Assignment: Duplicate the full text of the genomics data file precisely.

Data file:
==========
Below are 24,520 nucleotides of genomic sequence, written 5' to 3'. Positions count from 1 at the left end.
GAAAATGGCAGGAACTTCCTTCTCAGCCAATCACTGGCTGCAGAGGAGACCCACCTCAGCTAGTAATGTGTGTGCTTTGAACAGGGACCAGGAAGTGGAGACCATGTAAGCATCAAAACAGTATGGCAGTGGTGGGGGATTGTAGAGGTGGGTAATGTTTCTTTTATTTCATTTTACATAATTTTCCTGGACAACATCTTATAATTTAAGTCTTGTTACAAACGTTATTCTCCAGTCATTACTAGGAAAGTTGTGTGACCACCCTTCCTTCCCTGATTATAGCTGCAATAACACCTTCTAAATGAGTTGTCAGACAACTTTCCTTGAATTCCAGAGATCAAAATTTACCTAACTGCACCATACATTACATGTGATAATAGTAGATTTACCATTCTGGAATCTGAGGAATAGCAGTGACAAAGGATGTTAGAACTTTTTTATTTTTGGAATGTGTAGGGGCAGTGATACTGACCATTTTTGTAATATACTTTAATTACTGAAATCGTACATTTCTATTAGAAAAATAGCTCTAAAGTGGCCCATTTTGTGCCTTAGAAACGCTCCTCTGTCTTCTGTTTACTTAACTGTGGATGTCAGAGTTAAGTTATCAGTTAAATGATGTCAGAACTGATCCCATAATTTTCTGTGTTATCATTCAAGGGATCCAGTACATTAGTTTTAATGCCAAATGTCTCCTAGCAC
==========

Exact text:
Below are 24,520 nucleotides of genomic sequence, written 5' to 3'. Positions count from 1 at the left end.
GAAAATGGCAGGAACTTCCTTCTCAGCCAATCACTGGCTGCAGAGGAGACCCACCTCAGCTAGTAATGTGTGTGCTTTGAACAGGGACCAGGAAGTGGAGACCATGTAAGCATCAAAACAGTATGGCAGTGGTGGGGGATTGTAGAGGTGGGTAATGTTTCTTTTATTTCATTTTACATAATTTTCCTGGACAACATCTTATAATTTAAGTCTTGTTACAAACGTTATTCTCCAGTCATTACTAGGAAAGTTGTGTGACCACCCTTCCTTCCCTGATTATAGCTGCAATAACACCTTCTAAATGAGTTGTCAGACAACTTTCCTTGAATTCCAGAGATCAAAATTTACCTAACTGCACCATACATTACATGTGATAATAGTAGATTTACCATTCTGGAATCTGAGGAATAGCAGTGACAAAGGATGTTAGAACTTTTTTATTTTTGGAATGTGTAGGGGCAGTGATACTGACCATTTTTGTAATATACTTTAATTACTGAAATCGTACATTTCTATTAGAAAAATAGCTCTAAAGTGGCCCATTTTGTGCCTTAGAAACGCTCCTCTGTCTTCTGTTTACTTAACTGTGGATGTCAGAGTTAAGTTATCAGTTAAATGATGTCAGAACTGATCCCATAATTTTCTGTGTTATCATTCAAGGGATCCAGTACATTAGTTTTAATGCCAAATGTCTCCTAGCAC